The William & Mary Program in Public Policy will host a daylong symposium April 27 focused on examining the all-volunteer structure of America’s military.
The 2017 All-Volunteer Force Symposium will be held at William & Mary’s Sadler Center from 8 a.m. to 6 p.m. and feature a keynote address by the first Iraq War veteran elected to the U.S. Congress, former Under Secretary of the Army Patrick J. Murphy. Retired Army Reserve Maj. Gen. Dennis Laich, U.S. Army Col. Brian R. Formy-Duval and Professor Emeritus of International Relations and History Andrew J. Bacevich of Boston University will also speak at the event.
The symposium started under the sponsorship of Kansas University’s Center for the Study of the U.S. Military in 2016 to discuss whether the AVF is fair, ethical, efficient and sustainable and actually provides defense for the U.S. and its allies.
This year’s conference will further the 2016 debate that focused on the evaluation of the United States’ fiscal capacity to maintain an all-volunteer military due to high budgetary costs. Participants in the event will look more at the moral and ethical questions around why Americans serve, according to Lawrence B. Wilkerson, distinguished adjunct professor of government and public policy at W&M and event coordinator.
Wilkerson, a retired U.S. Army colonel who served in the Vietnam War as an infantry officer and helicopter pilot then as special assistant to chairman of the Joint Chiefs of Staff and chief of staff to Secretary of State Colin Powell, noted that there are legitimate sociological concerns in keeping the AVF.
“The idea behind having this conference is to continue the examination as to whether or not the American people want to maintain armed forces that are entirely voluntary,” said Wilkerson. “Of a country with about 330 million inhabitants, we want to look at the moral and ethical question: ‘Should less than one percent of the nation’s population bleed and die on the battlefield in defense of the other 99 percent?’”
History of service
According to the Selective Service System of the United States, before 1973 enrollment in the armed forces was often facilitated by conscription or the draft for males living in America. Today entry into the military is entirely voluntary; however, there is a particular caveat placed by the government to enable a ready pool of possible candidates in the event of a national crisis.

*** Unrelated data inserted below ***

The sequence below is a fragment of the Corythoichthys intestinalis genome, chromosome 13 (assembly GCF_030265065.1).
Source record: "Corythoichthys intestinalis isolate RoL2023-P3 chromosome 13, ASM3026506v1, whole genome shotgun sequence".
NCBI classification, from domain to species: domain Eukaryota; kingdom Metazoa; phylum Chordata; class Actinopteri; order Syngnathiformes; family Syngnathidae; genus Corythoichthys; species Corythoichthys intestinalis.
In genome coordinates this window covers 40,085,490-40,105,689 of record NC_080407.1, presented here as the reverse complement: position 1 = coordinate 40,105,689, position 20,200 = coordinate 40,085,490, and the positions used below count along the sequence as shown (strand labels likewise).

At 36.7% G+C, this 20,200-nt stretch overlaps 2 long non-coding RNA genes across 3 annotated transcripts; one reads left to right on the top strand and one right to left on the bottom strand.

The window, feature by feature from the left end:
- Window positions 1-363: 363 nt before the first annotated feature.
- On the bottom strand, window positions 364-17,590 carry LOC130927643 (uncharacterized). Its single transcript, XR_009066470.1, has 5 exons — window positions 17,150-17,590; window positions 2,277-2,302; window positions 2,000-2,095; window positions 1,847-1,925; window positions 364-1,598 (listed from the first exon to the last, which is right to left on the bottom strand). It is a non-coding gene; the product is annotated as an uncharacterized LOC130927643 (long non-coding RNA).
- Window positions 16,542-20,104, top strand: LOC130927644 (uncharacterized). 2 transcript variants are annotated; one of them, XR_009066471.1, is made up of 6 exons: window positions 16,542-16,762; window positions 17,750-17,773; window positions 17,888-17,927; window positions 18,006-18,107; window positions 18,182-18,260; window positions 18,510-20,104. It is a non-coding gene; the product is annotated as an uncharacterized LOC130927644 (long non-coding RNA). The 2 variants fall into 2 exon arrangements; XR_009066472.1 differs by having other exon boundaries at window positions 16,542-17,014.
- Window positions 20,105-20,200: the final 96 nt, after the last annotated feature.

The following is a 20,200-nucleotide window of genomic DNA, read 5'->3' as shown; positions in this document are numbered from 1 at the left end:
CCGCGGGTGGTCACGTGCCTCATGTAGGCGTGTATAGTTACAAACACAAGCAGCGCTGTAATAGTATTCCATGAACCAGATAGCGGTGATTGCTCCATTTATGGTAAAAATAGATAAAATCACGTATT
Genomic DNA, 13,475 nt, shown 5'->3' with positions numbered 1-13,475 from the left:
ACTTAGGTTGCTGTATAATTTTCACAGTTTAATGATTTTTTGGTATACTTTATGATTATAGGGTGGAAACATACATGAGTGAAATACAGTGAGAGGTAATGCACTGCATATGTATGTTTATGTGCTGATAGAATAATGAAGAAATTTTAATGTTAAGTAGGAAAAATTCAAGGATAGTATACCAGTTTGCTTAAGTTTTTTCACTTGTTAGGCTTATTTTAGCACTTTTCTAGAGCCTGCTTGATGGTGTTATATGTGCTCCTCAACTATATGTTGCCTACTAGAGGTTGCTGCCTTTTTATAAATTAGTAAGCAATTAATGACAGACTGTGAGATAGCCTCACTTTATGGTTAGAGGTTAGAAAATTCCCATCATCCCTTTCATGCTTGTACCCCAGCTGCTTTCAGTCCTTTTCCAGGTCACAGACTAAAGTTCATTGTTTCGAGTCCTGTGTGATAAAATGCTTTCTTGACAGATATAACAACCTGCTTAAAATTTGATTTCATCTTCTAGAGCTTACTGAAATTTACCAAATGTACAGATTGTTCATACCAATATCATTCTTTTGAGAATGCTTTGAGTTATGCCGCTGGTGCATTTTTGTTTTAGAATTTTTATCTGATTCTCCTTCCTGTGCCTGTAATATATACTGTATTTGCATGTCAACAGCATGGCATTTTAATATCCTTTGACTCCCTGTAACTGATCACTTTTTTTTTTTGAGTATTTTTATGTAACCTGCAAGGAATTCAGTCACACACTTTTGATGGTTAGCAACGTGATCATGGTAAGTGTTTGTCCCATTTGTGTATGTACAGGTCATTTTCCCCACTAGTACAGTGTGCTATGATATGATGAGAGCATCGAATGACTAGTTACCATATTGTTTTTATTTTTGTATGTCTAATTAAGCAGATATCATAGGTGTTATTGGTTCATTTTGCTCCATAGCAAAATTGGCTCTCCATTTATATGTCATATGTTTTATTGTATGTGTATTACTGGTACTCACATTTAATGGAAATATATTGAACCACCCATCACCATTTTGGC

Beginning on the day of their 18th birthday, U.S. male citizens, native-born or in an immigrant status must register for Selective Service before the age of 25 (Congress is currently considering whether to include women in this requirement). Failure to do so can be punishable by the denial of certain benefits like federal student loans and grants, a fine up to $250,000, five years in prison or all three, the Selective Service states.
As to why the United States military went to an all-volunteer force model, Wilkerson said that the American public’s negative sentiment toward the country’s involvement in the Vietnam War and the consequent drafting of nearly 700,000 men to serve in a conflict they mainly came to disfavor were contributing political factors.
“The level of objection by the American people to the war in Vietnam was very high, and the administration of President Richard M. Nixon felt that resentment deeply,” Wilkerson said. “The war was very tough on the civil fabric of our society and Nixon needed a way to minimize potential undesirable reaction by the public if the nation were to involve itself in future conflicts. Therefore he initiated the Gates Commission with every expectation that it would come up with an alternative strategy to man the military and as a result, the draft ended, and the all-volunteer force was begun.”